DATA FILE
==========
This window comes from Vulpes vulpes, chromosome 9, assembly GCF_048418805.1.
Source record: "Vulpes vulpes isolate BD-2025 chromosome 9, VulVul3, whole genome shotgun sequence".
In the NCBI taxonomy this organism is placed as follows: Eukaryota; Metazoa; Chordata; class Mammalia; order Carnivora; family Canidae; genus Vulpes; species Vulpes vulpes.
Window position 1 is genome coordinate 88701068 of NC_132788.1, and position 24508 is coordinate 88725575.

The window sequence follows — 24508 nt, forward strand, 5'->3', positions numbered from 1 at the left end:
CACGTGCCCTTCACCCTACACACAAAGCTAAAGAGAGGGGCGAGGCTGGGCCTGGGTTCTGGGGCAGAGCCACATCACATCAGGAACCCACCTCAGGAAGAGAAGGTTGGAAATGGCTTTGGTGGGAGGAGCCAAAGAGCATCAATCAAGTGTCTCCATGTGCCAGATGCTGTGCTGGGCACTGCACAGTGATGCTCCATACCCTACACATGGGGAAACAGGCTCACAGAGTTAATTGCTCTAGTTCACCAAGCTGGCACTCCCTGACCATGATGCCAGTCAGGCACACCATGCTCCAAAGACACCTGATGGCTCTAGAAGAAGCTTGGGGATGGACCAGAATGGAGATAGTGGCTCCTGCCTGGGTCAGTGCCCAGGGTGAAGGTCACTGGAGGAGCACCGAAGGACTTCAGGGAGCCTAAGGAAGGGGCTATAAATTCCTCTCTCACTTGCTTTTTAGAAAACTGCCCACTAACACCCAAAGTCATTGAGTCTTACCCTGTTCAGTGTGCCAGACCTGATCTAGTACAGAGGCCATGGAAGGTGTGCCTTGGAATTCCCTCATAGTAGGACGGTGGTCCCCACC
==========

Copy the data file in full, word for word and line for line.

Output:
This window comes from Vulpes vulpes, chromosome 9, assembly GCF_048418805.1.
Source record: "Vulpes vulpes isolate BD-2025 chromosome 9, VulVul3, whole genome shotgun sequence".
In the NCBI taxonomy this organism is placed as follows: Eukaryota; Metazoa; Chordata; class Mammalia; order Carnivora; family Canidae; genus Vulpes; species Vulpes vulpes.
Window position 1 is genome coordinate 88701068 of NC_132788.1, and position 24508 is coordinate 88725575.

The window sequence follows — 24508 nt, forward strand, 5'->3', positions numbered from 1 at the left end:
CACGTGCCCTTCACCCTACACACAAAGCTAAAGAGAGGGGCGAGGCTGGGCCTGGGTTCTGGGGCAGAGCCACATCACATCAGGAACCCACCTCAGGAAGAGAAGGTTGGAAATGGCTTTGGTGGGAGGAGCCAAAGAGCATCAATCAAGTGTCTCCATGTGCCAGATGCTGTGCTGGGCACTGCACAGTGATGCTCCATACCCTACACATGGGGAAACAGGCTCACAGAGTTAATTGCTCTAGTTCACCAAGCTGGCACTCCCTGACCATGATGCCAGTCAGGCACACCATGCTCCAAAGACACCTGATGGCTCTAGAAGAAGCTTGGGGATGGACCAGAATGGAGATAGTGGCTCCTGCCTGGGTCAGTGCCCAGGGTGAAGGTCACTGGAGGAGCACCGAAGGACTTCAGGGAGCCTAAGGAAGGGGCTATAAATTCCTCTCTCACTTGCTTTTTAGAAAACTGCCCACTAACACCCAAAGTCATTGAGTCTTACCCTGTTCAGTGTGCCAGACCTGATCTAGTACAGAGGCCATGGAAGGTGTGCCTTGGAATTCCCTCATAGTAGGACGGTGGTCCCCACC